The first generation of designed-to-be-worn-on-the-wrist watches came out directly after WW1, generally in 1919 and 1920, and were made fairly easy by using the smaller diameter movements from ladies' pocket watches, which the watchmakers had in inventory and were easily adopted for these kinds of cases. The first "real" wrist watch movements were just a year or so away, as the wearing of wristwatches became very widespread.

    JohnF
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  6. #5
    Member Eeeb's Avatar
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    Re: Identify Heirloom Watch

    Quote Originally Posted by JohnF View Post
    Hi -

    Well, I wouldn't call it a conversion: it belongs to the first generation of "real" wrist watches. This particular case type is a so-called cushion case (looks like a sofa cushion, hence the name). Trench watches and the conversions watches invariably had soldered-on lugs that were quite small and not nearly as integrated into the design as these are.

    The first generation of designed-to-be-worn-on-the-wrist watches came out directly after WW1, generally in 1919 and 1920, and were made fairly easy by using the smaller diameter movements from ladies' pocket watches, which the watchmakers had in inventory and were easily adopted for these kinds of cases. The first "real" wrist watch movements were just a year or so away, as the wearing of wristwatches became very widespread.

    JohnF
    You may well be correct about it not being a pocket watch conversion. I have only seen a few I knew were conversions so don't have much experience with them. But I hope wristwatches came into being a little earlier than after WWI.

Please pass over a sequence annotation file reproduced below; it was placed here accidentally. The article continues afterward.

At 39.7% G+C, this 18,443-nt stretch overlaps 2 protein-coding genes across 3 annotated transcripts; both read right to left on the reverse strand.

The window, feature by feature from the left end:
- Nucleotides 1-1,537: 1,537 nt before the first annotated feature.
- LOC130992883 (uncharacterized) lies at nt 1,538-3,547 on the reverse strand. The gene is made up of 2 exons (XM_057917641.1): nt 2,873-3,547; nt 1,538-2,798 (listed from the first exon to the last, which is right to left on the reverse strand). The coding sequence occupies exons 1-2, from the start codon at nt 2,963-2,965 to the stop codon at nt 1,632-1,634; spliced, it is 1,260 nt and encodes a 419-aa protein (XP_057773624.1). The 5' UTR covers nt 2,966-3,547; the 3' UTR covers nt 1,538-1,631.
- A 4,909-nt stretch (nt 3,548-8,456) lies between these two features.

I have this Waltham and it is dated to 1914... If that's right, it's my oldest wristwatch. (It runs fairly well ... about a minute a day off... decent enough to wear )

    Of course, this one might have been a pocket watch that was encased by a jeweler in the 20's... sometimes watches have strange histories! But if so, it was a darn small pocket watch... maybe a pendant watch? Or maybe really a wrist watch? (I should have asked about the size of the watch in the original posting... ok, I will... how big is it?)

    It appears to have almost the same movement as the above watch. But I can not see the serial number in the above pics so I can't date it.



    "Forever is composed of nows." - Emily Dickinson

    "The watch has to be surrounded by a history.
    You need more than just a great design. You need to create an atmosphere around the product.
    Who is the company behind it? Why are they using this material?
    People need to be able to identify the watch with themselves. It's based on emotion." - Ralph Furter

    ...that's just my opinion and I've been wrong before and will be again and might be now!

  7. #6
    Member Marrick's Avatar
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    Re: Identify Heirloom Watch